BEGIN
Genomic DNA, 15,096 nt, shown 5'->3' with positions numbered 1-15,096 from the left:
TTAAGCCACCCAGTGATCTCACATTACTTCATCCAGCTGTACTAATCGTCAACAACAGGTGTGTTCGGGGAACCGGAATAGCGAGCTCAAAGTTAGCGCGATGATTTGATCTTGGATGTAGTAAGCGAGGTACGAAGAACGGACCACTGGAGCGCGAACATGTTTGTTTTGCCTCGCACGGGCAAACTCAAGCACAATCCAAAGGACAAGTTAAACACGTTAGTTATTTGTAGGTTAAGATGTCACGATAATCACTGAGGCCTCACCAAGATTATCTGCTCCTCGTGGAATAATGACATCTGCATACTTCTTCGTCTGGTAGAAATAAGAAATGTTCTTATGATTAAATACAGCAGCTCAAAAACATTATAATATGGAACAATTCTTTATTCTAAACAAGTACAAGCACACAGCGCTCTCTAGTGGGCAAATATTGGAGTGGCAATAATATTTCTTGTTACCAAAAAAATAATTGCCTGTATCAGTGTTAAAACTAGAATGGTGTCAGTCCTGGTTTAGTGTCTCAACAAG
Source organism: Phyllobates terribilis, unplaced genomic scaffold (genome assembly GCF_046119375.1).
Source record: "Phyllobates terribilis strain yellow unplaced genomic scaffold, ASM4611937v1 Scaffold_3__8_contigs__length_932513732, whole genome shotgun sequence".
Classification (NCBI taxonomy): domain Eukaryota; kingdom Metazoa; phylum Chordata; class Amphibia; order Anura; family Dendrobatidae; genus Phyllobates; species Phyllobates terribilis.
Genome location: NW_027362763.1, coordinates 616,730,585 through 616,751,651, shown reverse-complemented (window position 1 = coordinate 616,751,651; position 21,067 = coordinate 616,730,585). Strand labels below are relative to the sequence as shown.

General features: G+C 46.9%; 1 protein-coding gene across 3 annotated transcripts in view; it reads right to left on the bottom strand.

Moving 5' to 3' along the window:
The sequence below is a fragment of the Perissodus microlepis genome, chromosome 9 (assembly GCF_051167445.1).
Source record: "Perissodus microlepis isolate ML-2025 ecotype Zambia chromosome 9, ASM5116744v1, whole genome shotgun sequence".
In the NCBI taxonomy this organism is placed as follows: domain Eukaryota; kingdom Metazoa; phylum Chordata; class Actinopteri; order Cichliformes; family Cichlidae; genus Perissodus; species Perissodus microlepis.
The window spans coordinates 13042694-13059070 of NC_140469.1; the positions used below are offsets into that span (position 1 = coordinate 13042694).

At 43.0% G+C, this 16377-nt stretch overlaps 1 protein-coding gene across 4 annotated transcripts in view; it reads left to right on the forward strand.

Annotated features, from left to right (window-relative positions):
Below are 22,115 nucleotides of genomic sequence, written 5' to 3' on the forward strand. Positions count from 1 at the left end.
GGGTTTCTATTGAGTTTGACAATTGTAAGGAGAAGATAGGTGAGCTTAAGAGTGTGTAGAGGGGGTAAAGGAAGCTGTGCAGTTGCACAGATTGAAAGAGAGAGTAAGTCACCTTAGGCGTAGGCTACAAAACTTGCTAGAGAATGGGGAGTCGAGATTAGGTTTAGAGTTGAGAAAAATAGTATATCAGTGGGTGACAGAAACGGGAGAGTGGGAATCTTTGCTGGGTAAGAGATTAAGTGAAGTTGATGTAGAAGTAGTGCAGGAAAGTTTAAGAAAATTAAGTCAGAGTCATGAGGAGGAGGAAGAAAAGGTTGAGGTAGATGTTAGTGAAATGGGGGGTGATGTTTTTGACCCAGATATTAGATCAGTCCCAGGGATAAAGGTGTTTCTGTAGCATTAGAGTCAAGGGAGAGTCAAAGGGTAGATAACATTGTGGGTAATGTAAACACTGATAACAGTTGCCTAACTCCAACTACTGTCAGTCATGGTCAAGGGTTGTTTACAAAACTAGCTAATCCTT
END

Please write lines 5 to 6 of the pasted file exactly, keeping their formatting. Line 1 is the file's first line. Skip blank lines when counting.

Classification (NCBI taxonomy): domain Eukaryota; kingdom Metazoa; phylum Chordata; class Amphibia; order Anura; family Dendrobatidae; genus Phyllobates; species Phyllobates terribilis.
Genome location: NW_027362763.1, coordinates 616,730,585 through 616,751,651, shown reverse-complemented (window position 1 = coordinate 616,751,651; position 21,067 = coordinate 616,730,585). Strand labels below are relative to the sequence as shown.